Mr. Hawking I don’t know if you even view this page, But I am here to tell you there is a God! And no matter how smart you think you are there is one that holds the key to Death and Hell. He is the King of Kings and the Lord of Lords he is Jesus Christ. He is real! Act 2:38..If you would have Faith and Believe with me he can Heal you. He can make you whole. Sometimes he is waiting on us to make the first step. Some never will come to know Christ because they have so much hate lives. You can come to know him by – Repenting of your sins . Ask God to forgive you of your sins everyday. Even if we think we haven’t done anything wrong. Be baptized in the name of Jesus Christ . And he will give you the gift of the others the holy spirit. The evidence is that you will speak in other tongues . Don’t be afraid let it happen. That is God dwelling inside of you. You telling others there is no God you will have to answer to God for the lost souls you help send to Hell.

These fine folks represent the God who said in his divine book, called the Bible:

But the fruit of the Spirit is love, joy, peace, longsuffering, gentleness, goodness, faith, Meekness, temperance: against such there is no law. (Ephesians 5:22,23)

Please, no comments suggesting these Christians don’t represent you or that they are not “real” Christians. They are in your family, so deal with it.  This kind of behavior is all too common. I have experienced it on this blog, in letters to the editor written about me, emails, and letters mailed to my home.

Christianity is best served when Christians shut up and live according to the teachings of Jesus. Matthew 5-7 would be a great place to start.  For some reason atheists bring out the worst in Christians. I wonder why that is?

Published: July 27, 2014 | Comments: 12

Mental and Emotional Conditioning in the IFB Church

guest post

Guest post by Ian.

I have read several things lately that made me think of how I was conditioned, or manipulated, to think. I’m not talking about what to think, but the way I was made to think. By think, I mean believe what someone else told me to believe. There are several tools that can be used in the conditioning process.  They are the same tools used by motivational speakers, cults and anyone else who wants to control your thought processes. I would like to share four of them.

The first tool is emotional manipulation. When the pastor stands up to speak on Sundays and Wednesday nights, we are primed to believe what he has to tell us. The priming, or manipulation, was done by using music, prayer and testimonies (short praises about what God/Jesus had done during the week). All of this is done in a staged setting and is choreographed to induce the maximum level of readiness. As a child, and later as a non-participating adult, I had no idea that I was being manipulated.

When I did become part of the service, by leading music and speaking, I didn’t realize that I already knew how to manipulate people. I had been manipulated my whole life and I used the same methods on my fellow church goers, even though I didn’t realize it. Music is probably the biggest manipulator that the church has. If you look at a lot of the mega churches and churches with young people, you will find a thriving music program.

One of my most memorable emotional experiences was at a revival being held at Bible Baptist Church. The song leader worked us up pretty well and the last song we sang was “What A Day That Will Be”. I can still remember the feeling I got when we sang that song, and that was almost 30 years ago. At a different church, the pastor was having some difficulties with people challenging his authority, at the same time he was going through some health issues. One Sunday night, he told the church that he felt his time on earth was short and that he wanted to sing a song that had blessed him over the years. He sang the song “Sweet Beulah Land” and many of the people in the church were reduced to tears. This simple act helped quiet some of the turmoil for a little while. I know for sure that he was pretty sick at the time, so maybe he felt like he was ready to die. All I know is that he did the same thing once more, about a year later, during more unrest. He manipulated the situation using music and his health. I’m sure he was doing for “the good of the church”; but, it was still manipulation. That was 15 years ago and he is still around.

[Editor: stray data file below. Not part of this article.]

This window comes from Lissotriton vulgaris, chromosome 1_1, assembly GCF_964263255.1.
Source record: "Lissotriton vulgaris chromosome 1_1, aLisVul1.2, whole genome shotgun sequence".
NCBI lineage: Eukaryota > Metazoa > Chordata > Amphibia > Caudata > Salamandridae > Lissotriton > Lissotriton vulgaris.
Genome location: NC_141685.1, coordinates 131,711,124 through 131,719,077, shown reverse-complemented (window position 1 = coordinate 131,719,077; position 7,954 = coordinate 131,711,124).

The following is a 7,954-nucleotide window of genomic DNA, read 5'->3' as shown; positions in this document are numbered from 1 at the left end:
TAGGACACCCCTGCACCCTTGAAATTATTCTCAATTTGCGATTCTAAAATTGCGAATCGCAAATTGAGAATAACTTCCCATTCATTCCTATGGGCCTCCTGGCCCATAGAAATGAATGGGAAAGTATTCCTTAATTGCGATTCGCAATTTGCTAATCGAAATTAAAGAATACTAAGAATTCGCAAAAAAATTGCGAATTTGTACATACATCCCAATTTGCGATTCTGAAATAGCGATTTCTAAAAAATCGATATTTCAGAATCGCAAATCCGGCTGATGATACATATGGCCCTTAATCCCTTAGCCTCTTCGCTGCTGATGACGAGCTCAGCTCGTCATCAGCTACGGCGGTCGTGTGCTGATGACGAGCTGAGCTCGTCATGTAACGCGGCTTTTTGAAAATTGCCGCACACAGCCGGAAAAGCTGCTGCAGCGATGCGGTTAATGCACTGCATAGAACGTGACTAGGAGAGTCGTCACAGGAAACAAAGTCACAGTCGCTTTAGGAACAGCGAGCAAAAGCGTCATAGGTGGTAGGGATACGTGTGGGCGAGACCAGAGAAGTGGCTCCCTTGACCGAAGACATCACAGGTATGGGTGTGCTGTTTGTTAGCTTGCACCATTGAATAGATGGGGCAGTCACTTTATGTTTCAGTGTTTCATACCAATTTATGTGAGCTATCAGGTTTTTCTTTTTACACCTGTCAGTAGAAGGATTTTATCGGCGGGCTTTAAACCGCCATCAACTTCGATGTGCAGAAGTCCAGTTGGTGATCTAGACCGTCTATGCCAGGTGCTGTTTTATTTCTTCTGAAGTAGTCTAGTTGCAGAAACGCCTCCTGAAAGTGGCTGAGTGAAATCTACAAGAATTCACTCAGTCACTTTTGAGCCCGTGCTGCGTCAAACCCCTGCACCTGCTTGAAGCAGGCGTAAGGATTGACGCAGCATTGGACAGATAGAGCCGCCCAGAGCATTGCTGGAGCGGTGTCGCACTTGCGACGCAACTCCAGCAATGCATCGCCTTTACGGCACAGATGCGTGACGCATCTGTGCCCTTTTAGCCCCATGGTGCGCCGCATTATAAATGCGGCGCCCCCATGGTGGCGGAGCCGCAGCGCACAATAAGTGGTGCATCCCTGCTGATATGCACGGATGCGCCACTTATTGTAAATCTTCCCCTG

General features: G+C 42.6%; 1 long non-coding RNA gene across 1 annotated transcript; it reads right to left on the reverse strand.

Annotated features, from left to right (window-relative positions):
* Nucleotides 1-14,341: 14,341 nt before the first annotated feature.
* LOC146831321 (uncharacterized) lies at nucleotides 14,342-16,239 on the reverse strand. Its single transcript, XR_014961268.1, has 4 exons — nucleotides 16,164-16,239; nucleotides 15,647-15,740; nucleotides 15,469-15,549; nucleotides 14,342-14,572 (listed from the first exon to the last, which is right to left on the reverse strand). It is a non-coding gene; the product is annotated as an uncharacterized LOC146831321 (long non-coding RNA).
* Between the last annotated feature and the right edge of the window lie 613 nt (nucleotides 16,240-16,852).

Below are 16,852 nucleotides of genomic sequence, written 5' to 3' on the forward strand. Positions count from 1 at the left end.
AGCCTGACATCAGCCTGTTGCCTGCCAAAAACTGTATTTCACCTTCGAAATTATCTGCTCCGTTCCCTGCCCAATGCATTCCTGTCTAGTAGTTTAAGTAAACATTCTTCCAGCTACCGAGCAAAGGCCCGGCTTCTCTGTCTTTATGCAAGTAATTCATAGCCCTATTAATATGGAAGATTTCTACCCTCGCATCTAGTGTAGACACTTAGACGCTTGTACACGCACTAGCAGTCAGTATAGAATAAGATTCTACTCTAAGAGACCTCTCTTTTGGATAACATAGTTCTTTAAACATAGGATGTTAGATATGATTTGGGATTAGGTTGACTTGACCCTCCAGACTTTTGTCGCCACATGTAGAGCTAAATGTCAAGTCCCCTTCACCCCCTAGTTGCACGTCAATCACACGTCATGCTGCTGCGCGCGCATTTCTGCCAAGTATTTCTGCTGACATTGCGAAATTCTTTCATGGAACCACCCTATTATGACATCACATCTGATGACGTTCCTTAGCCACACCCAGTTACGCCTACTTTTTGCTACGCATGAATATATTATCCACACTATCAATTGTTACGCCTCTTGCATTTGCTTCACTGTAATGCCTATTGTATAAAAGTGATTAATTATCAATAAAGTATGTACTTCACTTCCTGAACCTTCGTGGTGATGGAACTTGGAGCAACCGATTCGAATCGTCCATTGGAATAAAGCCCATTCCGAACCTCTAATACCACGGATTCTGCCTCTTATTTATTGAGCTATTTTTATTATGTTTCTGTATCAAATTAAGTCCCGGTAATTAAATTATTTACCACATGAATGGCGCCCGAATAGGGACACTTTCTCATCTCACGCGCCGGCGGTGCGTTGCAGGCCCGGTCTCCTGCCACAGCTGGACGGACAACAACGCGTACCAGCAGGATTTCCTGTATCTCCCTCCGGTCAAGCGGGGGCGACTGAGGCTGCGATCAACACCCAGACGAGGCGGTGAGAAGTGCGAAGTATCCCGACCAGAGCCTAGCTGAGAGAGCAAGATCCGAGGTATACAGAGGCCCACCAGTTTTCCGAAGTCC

I never did anything like that, though I would gauge the mood of the people and use the music to get them emotional. When I led music, I would decide on a theme and choose songs based on that theme. Depending on what I wanted to happen, I might choose all fast tempo songs, except for the last one. I might choose two fast, two slow, and two fast. There were many things I could do with music to control the church group. Having a pianist who could follow my cues was important, and I had excellent pianists at the churches I participated in. There were even times I saw people get worked up and I wanted to continue the feeling, so I would trash my music list and pick songs that I knew would keep people in a worked up state. After services like that, people would tell me they felt the spirit working. There was a time I believed that. Towards the end of my time in church, when I had de-converted but not told anyone, I led a couple of services where “the spirit worked”. Part of me felt bad that I was manipulating people, part of me thought it was pretty cool that I could do it as a non-believer. I now feel totally bad that I manipulated people and don’t think it was cool at all. These were people who trusted me and I lied to them.